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United States v. Napoleon

United States District Court, W.D. Washington, Tacoma

June 14, 2019

UNITED STATES OF AMERICA, Plaintiff,
v.
CURTISS RICKY NAPOLEON, Sr., Defendant.

          DETENTION ORDER

          Theresa L. Fricke United States Magistrate Judge

         THIS MATTER comes on for hearing concerning the release or detention of the defendant under the Bail Reform Act, 18 U.S.C. § 3142. The defendant was indicted on June 5, 2019 on two charges of Abusive Sexual Contact. (Dkt. 1).

         The government appears through Assistant United States Attorney Ye-Ting Woo. The defendant appears personally and is represented by counsel, Assistant Federal Public Defender Gregory Murphy.

         The United States Probation and Pretrial Services Office appears through United States Probation Officer Nick Bassett, and has filed (Dkt. 5, 11) a pretrial report, and supplemental report.

         IT IS ORDERED that the defendant: Shall be detained.

         The Court, having conducted a detention hearing pursuant to 18 U.S.C. § 3142, has considered all the factors in the Bail Reform Act. 18 U.S.C. § 3142(e), (g) and finds that no condition or combination of conditions which defendant can meet will reasonably assure the appearance of the defendant as required and/or the safety of any other person and the community.

         The Court reviewed the documents in the electronic docket for this matter, including the allegations in the Indictment, and considered the arguments and information presented during the hearing. The defendant is charged with two counts of Abusive Sexual Contact 18 U.S.C. § 2244(a)(5), 2246(3) and 1153. These charges do not trigger the rebuttable presumption of detention.

         There are four factors taken into consideration when determining whether there are conditions of release that will reasonably assure the appearance of the person as required and the safety of any other person and the community: 1. Nature and seriousness of the charges; 2. Weight of the evidence against the defendant; 3. History and characteristics of the defendant; and 4. “Nature and seriousness of the danger to any person or the community that would be posed by the person's release.” 18 U.S.C. § 3142(g)(1)-(4). The Bail Reform Act recognizes that release should be the normal course, and “detention prior to trial or without trial is the carefully limited exception.” United States v. Salerno, 481 U.S. 739, 755 (1987). In evaluating whether the defendant poses a serious potential for dangerousness, it is not necessary for the Government to produce, or for the Court to rely on, evidence of prior convictions for violent crimes. United States v. Hir, 517 F.3d 1081, 1091-92 (9th Cir. 2008); United States v. Rodriguez, 950 F.2d 85, 88-89 (2d Cir. 1991).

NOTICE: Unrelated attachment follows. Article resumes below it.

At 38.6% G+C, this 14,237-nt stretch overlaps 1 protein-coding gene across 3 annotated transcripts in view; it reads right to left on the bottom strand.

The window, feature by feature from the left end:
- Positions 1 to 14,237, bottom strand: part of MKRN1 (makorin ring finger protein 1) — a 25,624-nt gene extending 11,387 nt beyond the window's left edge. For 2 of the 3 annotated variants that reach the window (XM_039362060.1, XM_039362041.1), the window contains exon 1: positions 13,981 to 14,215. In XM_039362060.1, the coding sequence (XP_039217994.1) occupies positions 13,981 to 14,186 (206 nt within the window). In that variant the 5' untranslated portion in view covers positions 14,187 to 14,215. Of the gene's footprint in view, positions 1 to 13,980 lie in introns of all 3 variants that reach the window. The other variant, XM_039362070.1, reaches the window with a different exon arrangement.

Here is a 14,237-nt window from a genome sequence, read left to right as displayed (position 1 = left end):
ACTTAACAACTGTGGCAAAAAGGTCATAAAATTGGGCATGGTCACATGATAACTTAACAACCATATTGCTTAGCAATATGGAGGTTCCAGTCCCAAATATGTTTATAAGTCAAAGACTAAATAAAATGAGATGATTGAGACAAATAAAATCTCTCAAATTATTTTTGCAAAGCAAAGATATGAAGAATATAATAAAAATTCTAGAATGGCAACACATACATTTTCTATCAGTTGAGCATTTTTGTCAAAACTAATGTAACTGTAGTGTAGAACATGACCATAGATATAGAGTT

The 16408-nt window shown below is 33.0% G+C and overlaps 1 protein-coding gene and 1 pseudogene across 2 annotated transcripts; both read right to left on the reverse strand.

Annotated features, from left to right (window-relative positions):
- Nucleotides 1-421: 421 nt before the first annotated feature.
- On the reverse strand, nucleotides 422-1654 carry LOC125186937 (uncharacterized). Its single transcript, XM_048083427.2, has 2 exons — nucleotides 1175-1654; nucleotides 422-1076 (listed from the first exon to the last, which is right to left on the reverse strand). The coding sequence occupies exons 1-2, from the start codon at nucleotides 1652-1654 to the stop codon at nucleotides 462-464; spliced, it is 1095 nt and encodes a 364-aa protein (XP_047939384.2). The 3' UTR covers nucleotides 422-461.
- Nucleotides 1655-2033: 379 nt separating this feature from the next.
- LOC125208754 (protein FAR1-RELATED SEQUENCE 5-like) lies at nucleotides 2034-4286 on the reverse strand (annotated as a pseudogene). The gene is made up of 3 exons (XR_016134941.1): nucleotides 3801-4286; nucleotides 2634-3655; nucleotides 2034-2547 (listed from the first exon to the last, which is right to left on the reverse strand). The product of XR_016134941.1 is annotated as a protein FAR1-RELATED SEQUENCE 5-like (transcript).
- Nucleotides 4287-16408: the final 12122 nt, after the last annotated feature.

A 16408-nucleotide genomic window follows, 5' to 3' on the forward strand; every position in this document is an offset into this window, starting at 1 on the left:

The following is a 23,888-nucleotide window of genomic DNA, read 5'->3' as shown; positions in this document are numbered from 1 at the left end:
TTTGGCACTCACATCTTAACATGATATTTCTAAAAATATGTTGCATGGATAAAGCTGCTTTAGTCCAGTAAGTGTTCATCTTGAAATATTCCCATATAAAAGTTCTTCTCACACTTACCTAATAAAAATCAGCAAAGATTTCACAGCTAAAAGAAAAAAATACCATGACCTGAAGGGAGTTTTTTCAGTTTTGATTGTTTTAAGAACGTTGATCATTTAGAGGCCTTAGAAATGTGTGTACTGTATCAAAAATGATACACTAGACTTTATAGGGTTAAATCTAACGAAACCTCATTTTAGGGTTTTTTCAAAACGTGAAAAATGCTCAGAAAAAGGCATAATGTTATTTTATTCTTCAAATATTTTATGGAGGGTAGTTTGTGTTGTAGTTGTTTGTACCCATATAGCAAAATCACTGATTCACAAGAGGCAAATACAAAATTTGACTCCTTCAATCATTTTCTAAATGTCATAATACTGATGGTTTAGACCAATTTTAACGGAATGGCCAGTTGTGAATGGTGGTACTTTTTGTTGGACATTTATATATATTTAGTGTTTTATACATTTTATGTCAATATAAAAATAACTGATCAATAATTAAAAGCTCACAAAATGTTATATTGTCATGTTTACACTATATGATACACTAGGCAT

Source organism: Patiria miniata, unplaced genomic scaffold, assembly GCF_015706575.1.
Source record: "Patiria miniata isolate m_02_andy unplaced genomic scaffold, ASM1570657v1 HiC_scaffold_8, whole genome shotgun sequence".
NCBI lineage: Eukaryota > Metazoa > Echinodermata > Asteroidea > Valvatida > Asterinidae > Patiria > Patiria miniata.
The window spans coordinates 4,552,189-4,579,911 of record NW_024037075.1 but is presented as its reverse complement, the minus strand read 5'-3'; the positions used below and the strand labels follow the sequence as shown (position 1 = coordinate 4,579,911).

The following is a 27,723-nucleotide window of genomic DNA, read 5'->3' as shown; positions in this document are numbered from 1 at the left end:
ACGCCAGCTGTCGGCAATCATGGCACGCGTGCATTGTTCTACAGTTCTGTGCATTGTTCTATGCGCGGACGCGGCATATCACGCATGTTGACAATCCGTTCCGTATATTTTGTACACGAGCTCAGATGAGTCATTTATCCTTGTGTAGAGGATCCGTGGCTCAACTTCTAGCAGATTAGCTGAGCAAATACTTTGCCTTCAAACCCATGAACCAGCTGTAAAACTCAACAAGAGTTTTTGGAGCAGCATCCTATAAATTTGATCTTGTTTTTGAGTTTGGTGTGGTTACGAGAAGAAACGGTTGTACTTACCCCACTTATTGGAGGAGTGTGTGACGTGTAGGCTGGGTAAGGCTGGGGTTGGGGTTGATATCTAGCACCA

Applying the first factor, charges against the defendant are very serious. The Indictment (Dkt. 1) alleges two counts of Abusive Sexual Contact against the alleged victim - his granddaughter - a minor under twelve years of age. Sentencing for this can be for any term of years including life imprisonment. 18 U.S.C. § 2244(a)(5).

         The second factor, the weight of the evidence, is difficult to assess at this stage, and the Court does not rely heavily on this factor.

         The third factor, history and circumstances of the defendant, shows an extensive criminal history and failures to appear before the court along with historical allegations that suggest that the defendant is not trustworthy and is a danger to the community.

         The defendant, age 65, has lived in Western Washington his entire life. He has multiple health issues that limit his mobility, but according to testimony of his first cousin, Ms. Joseph, he is still capable of making the 20-30 minute drive (each way) from his home to Ms. Joseph's home to help take care of Ms. Joseph's mother.

         The pretrial services supplemental report (Dkt. 5) gives the criminal history of the defendant. It extends from 1975 to 2008 beginning with multiple indecent exposure charges, replete with assault, drug, and DUI charges, and noting seven instances of failures to appear. While the last charges are 11 years ago, the repeated wanton disregard for the law gives a preponderance of evidence that the defendant's appearance cannot be reasonably assured.

         Additionally, there have been allegations of past incidents of sexual abuse against minors ...


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